Therefore, since we are surrounded by such a great cloud of witnesses, let us throw off every encumbrance and the sin that so easily entangles, and let us run with endurance the race set out for us. – Hebrews 12:1
There is not a single person that should be unaware of history because we can never rightly move forward, until we know where we have been and what we’ve done already. And there is no greater truth for Christians. We are surrounded by such a great cloud of witnesses, and it behooves us to reflect and learn about our brothers and sisters in the past, and how God has mightily used them to advance His Kingdom through the proclamation of Christ. These witnesses have crossed the finish line and now await the full consummation of the kingdom, but nevertheless their lives serve to encourage us in our races, bidding us to “keep running, Christ is worth every trial, every hurdle, just keep running with your eyes on him!” And today I want to look at one of those “witnesses,” a brother in the Lord who every Christian should know and be inspired by, on of the fathers of African-American Missions — Lott Carey.
Lott Carey was born in 1780 in Charles City County, VA. His family and him were slaves, but more important they were faithful Christians; and so Carey was surrounded by a great and strong Christian influence his whole life. At the age of 24, Carey was sent to Richmond, VA to work in a tobacco warehouse, and there he found himself beginning to follow the path of many of the other men, drinking too much, swearing much, and chasing after women. About two or three years after arriving in Richmond, Carey felt convicted of his sin, and attending church, he heard a sermon on Nicodemus (John 3) and came to saving faith in Jesus Christ.
Carey, like so many slaves, was unable to read, but this would undermine his resolve to be able to articulate his faith and read his Bible. Carey began attending a night school and there he fully bought into his studies, becoming a very well educated man. Because of his intellect and great work ethic, Carey was eventually promoted to the role of supervisor at the tobacco warehouse. In 1813, Carey had made enough income to be able to purchase his own freedom. But though he was now free from any man, Carey saw himself totally as a slave to Christ. He felt the call to ministry, and specifically a call to mission work in Africa. In 1815, Carey and other men organized the Richmond African Baptist Missionary Society. Carey was the organization’s first secretary, and he was torn on whether he should go to Africa or stay back home, but because the racism and oppression that Carey had to face in America, he felt the best way to accomplish the ministry he had been given was to go to Africa. On January 23, 1821, Carey and his whole family left America to establish a mission in Africa.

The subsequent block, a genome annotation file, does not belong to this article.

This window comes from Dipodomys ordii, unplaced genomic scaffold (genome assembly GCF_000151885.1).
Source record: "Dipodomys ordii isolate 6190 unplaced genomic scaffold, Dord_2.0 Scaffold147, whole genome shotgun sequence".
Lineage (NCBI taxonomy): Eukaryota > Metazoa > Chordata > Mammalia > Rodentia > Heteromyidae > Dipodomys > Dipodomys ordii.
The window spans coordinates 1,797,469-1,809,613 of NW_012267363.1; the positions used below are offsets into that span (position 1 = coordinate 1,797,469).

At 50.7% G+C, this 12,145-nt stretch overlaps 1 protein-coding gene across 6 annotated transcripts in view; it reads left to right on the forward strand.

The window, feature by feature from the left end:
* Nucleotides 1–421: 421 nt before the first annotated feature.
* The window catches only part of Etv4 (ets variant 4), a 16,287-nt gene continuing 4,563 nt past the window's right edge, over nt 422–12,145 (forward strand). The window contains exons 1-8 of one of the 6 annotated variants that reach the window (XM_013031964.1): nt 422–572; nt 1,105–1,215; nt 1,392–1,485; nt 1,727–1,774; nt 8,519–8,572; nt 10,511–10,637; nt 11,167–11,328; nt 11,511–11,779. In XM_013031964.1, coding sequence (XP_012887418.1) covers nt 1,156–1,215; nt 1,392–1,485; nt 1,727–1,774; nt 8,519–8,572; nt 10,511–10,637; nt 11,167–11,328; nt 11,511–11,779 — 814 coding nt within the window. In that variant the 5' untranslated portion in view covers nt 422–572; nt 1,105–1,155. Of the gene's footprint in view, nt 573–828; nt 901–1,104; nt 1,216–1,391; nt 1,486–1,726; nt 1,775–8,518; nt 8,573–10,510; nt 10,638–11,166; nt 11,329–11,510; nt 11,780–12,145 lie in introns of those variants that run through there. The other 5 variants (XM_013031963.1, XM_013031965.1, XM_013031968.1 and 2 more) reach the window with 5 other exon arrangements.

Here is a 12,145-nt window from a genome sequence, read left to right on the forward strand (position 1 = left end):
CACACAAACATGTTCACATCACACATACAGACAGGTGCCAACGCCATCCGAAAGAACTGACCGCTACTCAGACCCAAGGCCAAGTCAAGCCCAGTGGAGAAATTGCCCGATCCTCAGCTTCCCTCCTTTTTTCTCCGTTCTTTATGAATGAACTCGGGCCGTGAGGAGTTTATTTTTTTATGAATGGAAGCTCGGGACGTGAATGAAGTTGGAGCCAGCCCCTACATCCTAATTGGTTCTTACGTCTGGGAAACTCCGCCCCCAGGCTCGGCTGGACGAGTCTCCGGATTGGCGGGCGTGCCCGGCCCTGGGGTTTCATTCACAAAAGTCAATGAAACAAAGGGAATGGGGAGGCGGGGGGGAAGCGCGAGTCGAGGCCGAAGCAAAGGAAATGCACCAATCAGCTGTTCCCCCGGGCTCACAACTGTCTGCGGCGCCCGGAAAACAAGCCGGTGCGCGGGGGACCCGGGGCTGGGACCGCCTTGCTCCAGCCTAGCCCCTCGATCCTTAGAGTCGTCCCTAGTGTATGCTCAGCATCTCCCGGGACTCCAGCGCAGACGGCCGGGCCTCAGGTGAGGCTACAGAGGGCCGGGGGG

Carey and the other missionaries that left with him, faced many difficulties in the first months of the mission. For instance the American Colonization Society failed to provide Carey with the funds that were promised, and so Carey and his fellow missionaries had to work as farm laborers in Africa in order to support their missionary work. To make matters worse, in December of 1821 Carey’s wife died, leaving him to have to care for his three children on his own.
Eventually Carey and the missionaries were able to purchase the land, and the colony they would establish would become known as Liberia. Just an interesting aside, Liberia would become the first and oldest African republic. During his time as a missionary, Carey also served as a pastor of many churches, he served as a health officer, government inspector, and in 1826, he became the acting governor of the colony. Carey believed that Liberia would be the gateway for the gospel to go into all the continent of Africa and it was for that cause that he labored.
During this time, Africa was filled with tribal warfare and many tribes threatened the safety of Liberia. Carey and the men of Liberia, knew that it was their duty to protect those who had come to Liberia and those who sought refuge their. The men created a strong defensive force to fend off the attacks of those who sought them harm. Unfortunately, in 1828 while helping his men prepare ammunitions to strengthen their defenses, one of the cartridges exploded killing Carey.
Lott Carey only served in Liberia for approximately eight years. His dream of seeing the gospel spread throughout Africa did not happen in his lifetime. But because of his efforts, Liberia is a free nation today and the American Baptist Missionary Convention continues to send men and women like him to take the gospel to other lands. Carey’s resilience and steadfastness, is a powerful reminder of what is possible when our lives are driven by the gospel.